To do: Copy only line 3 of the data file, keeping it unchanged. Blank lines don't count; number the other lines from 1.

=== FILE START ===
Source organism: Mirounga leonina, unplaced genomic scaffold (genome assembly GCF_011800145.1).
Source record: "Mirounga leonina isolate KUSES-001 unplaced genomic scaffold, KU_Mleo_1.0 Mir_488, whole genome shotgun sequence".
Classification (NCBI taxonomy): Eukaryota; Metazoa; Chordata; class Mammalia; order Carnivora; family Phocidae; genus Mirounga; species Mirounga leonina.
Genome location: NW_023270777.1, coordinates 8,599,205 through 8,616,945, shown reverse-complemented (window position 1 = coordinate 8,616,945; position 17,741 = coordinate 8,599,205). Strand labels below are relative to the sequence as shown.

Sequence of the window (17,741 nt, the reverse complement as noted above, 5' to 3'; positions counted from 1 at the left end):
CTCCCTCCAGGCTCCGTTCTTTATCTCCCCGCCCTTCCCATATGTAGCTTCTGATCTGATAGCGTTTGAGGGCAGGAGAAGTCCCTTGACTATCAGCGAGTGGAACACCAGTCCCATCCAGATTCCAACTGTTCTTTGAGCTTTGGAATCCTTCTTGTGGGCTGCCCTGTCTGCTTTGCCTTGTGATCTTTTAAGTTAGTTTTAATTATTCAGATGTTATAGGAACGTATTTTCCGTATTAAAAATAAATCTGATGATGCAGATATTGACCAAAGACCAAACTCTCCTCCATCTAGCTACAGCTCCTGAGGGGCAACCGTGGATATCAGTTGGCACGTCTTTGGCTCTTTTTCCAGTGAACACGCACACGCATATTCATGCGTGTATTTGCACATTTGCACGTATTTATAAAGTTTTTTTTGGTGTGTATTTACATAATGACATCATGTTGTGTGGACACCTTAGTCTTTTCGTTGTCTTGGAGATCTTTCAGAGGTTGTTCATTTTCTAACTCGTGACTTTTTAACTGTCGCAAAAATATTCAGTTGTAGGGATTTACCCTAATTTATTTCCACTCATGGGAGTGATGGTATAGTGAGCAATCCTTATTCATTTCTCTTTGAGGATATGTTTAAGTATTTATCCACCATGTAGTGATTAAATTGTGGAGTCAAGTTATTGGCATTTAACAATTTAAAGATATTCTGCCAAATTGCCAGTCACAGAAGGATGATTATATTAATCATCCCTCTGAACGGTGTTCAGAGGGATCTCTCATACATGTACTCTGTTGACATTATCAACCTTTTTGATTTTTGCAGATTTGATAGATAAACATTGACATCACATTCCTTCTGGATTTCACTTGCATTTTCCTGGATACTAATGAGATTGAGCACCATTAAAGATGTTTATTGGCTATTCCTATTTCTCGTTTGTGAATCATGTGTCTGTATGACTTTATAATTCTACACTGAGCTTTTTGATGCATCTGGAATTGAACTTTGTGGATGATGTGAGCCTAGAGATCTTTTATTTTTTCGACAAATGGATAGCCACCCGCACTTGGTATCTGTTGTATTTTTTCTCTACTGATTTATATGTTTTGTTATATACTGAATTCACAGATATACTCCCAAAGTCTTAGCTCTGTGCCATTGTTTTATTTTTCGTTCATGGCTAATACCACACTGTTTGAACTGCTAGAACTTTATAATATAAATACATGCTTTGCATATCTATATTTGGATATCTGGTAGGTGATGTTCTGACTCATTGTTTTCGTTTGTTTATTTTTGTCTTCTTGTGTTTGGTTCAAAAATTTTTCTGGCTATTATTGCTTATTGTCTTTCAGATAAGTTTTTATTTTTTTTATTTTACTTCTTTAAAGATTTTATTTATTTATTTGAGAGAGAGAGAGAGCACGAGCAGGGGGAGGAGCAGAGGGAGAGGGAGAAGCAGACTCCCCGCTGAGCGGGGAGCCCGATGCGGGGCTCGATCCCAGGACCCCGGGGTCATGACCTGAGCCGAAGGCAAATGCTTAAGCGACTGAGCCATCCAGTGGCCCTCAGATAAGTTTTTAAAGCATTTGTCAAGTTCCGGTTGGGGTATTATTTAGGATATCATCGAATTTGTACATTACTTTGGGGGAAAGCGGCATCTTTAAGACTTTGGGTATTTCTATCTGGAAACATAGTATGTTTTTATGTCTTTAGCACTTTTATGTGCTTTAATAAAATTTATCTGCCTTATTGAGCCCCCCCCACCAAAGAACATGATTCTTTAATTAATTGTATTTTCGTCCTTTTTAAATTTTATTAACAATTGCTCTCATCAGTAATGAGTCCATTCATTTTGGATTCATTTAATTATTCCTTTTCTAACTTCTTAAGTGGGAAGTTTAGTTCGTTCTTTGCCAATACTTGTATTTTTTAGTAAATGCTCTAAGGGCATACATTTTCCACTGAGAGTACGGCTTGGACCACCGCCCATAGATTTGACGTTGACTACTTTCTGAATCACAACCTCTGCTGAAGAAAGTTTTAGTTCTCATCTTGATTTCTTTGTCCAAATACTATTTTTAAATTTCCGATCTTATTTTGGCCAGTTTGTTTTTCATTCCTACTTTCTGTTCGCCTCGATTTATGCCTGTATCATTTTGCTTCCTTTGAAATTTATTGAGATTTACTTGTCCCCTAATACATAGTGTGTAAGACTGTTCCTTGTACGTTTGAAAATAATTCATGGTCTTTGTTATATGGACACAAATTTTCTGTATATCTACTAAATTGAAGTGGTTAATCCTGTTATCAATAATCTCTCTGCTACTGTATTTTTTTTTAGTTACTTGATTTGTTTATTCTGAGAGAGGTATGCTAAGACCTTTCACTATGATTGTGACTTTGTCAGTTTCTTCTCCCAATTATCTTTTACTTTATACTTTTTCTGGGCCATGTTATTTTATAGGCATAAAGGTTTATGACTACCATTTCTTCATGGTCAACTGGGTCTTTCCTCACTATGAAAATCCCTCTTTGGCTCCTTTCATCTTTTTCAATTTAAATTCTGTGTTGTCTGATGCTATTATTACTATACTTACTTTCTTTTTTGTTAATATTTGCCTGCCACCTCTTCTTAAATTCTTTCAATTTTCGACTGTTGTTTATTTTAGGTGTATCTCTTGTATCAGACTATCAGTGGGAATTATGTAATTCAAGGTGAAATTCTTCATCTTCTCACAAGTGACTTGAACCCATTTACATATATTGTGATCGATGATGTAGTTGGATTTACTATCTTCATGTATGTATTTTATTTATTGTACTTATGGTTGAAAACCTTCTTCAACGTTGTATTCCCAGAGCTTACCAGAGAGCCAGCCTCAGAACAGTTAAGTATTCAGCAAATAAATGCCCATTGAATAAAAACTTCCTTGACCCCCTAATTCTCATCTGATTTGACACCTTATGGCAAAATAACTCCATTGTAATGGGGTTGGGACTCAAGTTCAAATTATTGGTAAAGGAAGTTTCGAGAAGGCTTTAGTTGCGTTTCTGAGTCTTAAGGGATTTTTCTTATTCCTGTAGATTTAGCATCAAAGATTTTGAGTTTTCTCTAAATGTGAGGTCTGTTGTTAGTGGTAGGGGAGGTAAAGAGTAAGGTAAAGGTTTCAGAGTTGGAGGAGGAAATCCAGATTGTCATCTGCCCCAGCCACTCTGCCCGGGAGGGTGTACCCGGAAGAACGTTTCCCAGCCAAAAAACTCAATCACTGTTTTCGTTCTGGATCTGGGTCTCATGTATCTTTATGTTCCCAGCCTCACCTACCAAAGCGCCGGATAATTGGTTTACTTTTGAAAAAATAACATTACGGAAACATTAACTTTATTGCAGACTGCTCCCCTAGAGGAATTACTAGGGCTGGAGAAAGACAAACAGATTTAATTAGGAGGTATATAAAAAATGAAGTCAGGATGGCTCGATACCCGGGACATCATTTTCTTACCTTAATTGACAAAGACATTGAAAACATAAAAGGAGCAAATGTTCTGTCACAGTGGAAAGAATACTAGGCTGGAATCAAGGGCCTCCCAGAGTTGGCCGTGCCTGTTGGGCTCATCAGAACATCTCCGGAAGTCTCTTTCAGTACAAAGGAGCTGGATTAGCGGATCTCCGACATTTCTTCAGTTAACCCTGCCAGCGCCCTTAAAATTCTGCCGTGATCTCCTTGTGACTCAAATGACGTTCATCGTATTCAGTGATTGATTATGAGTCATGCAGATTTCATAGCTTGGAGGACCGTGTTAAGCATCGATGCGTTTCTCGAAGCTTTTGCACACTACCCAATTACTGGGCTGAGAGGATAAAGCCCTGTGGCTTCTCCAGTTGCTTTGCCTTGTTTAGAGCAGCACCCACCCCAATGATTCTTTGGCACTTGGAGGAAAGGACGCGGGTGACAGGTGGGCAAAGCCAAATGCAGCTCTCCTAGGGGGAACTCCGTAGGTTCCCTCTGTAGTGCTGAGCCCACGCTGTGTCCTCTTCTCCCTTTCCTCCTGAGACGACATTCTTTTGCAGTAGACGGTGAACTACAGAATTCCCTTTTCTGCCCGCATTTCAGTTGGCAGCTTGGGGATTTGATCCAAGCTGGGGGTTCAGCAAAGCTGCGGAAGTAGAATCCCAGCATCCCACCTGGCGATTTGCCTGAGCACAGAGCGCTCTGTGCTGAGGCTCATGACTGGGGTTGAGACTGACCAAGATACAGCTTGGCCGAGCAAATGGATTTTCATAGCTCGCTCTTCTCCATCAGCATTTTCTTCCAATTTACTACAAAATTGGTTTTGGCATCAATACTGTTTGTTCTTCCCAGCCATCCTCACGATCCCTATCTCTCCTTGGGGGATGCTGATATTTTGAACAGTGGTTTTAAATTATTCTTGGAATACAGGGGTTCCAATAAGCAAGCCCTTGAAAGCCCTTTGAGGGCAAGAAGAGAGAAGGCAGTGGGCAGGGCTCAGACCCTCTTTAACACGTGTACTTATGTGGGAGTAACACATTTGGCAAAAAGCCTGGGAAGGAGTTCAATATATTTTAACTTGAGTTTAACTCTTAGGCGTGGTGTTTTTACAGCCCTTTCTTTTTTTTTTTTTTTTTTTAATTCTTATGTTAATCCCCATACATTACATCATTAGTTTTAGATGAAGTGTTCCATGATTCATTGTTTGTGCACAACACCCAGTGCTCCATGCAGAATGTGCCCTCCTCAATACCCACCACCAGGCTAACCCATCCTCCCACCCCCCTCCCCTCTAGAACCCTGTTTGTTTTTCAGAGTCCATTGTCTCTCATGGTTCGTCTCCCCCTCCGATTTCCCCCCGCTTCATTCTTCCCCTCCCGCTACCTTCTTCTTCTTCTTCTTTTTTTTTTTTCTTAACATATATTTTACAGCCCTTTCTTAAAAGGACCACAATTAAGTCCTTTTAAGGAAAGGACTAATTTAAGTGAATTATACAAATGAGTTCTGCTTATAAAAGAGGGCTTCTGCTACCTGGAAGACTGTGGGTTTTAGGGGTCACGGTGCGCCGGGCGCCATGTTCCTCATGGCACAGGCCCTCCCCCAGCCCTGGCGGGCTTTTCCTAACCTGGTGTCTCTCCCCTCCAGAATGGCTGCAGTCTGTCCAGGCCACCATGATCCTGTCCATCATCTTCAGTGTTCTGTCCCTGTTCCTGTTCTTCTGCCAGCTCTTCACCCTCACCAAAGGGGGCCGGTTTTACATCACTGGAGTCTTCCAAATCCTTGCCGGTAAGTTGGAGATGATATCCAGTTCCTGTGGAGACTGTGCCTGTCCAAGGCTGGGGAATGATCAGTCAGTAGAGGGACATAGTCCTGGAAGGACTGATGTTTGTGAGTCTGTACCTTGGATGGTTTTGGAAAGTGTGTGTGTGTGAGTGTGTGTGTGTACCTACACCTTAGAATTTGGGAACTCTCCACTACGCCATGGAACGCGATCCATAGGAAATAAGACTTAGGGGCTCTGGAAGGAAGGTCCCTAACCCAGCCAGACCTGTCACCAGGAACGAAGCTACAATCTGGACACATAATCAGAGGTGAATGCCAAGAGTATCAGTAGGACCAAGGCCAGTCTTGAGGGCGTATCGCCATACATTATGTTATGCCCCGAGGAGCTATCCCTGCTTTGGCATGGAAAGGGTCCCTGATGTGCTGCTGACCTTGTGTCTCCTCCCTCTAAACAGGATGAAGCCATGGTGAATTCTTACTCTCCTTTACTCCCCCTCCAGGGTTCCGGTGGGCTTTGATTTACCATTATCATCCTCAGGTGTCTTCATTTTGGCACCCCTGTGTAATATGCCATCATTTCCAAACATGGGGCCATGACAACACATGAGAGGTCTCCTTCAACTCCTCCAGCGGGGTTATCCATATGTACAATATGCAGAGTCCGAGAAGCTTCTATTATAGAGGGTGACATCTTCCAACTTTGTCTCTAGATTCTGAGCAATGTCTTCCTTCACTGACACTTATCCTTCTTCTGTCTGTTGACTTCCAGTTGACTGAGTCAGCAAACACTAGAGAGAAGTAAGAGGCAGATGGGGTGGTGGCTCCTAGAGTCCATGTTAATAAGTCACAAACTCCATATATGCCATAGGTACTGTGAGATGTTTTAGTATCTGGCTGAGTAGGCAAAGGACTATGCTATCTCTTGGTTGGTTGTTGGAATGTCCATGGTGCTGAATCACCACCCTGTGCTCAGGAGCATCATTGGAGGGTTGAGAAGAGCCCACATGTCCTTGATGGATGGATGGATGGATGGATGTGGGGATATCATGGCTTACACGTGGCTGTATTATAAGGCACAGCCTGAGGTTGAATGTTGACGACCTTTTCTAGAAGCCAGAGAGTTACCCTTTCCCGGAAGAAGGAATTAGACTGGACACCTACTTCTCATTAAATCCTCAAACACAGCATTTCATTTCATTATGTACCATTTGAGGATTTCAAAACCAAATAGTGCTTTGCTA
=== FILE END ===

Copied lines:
Classification (NCBI taxonomy): Eukaryota; Metazoa; Chordata; class Mammalia; order Carnivora; family Phocidae; genus Mirounga; species Mirounga leonina.